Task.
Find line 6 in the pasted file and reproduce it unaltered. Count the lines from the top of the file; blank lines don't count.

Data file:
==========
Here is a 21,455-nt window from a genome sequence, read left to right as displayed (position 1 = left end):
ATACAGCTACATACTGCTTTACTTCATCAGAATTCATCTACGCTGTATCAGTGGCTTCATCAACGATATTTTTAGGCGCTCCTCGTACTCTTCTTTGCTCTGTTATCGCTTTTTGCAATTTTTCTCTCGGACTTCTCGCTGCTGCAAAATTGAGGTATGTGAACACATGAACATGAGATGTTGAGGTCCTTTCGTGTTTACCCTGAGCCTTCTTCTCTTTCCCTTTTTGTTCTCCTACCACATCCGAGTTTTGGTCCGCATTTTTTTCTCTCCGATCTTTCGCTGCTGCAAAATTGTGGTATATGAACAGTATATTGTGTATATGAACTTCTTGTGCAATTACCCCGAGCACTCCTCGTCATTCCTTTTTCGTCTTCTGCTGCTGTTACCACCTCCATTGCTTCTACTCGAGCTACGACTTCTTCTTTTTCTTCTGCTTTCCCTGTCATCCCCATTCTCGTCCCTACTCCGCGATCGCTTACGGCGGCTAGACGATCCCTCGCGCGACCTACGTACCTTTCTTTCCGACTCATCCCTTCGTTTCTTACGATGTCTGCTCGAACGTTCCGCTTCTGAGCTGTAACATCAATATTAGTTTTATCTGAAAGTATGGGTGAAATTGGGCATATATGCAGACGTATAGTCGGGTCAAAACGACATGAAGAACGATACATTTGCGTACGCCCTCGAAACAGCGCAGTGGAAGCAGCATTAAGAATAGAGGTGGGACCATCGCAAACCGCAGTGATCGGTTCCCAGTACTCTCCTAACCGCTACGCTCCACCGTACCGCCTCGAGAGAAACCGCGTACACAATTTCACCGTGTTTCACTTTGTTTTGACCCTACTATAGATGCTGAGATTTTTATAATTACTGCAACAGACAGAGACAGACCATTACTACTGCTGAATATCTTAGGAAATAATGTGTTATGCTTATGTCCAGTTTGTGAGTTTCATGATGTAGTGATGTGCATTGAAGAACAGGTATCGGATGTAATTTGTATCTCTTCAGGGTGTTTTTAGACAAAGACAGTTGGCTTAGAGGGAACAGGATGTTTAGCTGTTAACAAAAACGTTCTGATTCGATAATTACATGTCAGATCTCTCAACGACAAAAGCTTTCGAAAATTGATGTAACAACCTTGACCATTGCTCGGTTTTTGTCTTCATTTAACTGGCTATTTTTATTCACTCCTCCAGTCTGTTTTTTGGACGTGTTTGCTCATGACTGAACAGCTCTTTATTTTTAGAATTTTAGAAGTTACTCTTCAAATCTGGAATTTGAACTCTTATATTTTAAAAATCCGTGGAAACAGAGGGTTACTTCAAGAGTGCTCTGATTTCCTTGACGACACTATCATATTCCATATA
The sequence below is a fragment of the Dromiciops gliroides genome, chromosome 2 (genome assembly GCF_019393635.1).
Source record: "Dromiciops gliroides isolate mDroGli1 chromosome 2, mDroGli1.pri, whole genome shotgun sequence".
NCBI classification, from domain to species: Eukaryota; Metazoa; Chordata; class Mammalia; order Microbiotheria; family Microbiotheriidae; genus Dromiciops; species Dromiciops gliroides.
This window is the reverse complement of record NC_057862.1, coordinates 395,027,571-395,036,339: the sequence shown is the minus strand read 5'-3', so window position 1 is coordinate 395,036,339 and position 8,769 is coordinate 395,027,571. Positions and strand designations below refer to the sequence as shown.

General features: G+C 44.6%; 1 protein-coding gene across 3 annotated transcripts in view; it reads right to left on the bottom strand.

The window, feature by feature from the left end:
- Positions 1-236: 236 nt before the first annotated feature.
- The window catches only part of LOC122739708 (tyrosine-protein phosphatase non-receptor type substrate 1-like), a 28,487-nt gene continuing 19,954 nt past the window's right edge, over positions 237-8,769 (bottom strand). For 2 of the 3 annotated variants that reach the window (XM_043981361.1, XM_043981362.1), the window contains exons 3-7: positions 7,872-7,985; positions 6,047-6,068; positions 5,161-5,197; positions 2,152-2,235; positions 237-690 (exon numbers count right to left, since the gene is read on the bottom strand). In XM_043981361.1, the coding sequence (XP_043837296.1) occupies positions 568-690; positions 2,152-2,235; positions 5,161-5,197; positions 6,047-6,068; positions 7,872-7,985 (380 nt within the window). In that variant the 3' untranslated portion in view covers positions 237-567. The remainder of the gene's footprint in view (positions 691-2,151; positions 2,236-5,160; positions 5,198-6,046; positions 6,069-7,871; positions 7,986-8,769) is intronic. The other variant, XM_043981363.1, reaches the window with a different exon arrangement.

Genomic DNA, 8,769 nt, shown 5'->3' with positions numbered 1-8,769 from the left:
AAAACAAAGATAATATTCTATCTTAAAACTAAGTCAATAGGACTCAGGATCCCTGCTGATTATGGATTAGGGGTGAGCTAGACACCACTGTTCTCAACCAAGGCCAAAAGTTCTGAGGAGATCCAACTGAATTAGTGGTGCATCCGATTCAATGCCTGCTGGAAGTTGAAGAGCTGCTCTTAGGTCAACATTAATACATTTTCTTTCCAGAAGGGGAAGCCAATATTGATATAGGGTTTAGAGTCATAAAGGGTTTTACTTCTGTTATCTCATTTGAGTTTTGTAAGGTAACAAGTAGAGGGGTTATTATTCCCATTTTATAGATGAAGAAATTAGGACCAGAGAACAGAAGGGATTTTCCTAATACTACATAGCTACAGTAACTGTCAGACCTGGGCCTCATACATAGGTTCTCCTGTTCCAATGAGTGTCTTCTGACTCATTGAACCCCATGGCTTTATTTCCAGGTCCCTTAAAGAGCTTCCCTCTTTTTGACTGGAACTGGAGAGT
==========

This window is the reverse complement of record NC_057862.1, coordinates 395,027,571-395,036,339: the sequence shown is the minus strand read 5'-3', so window position 1 is coordinate 395,036,339 and position 8,769 is coordinate 395,027,571. Positions and strand designations below refer to the sequence as shown.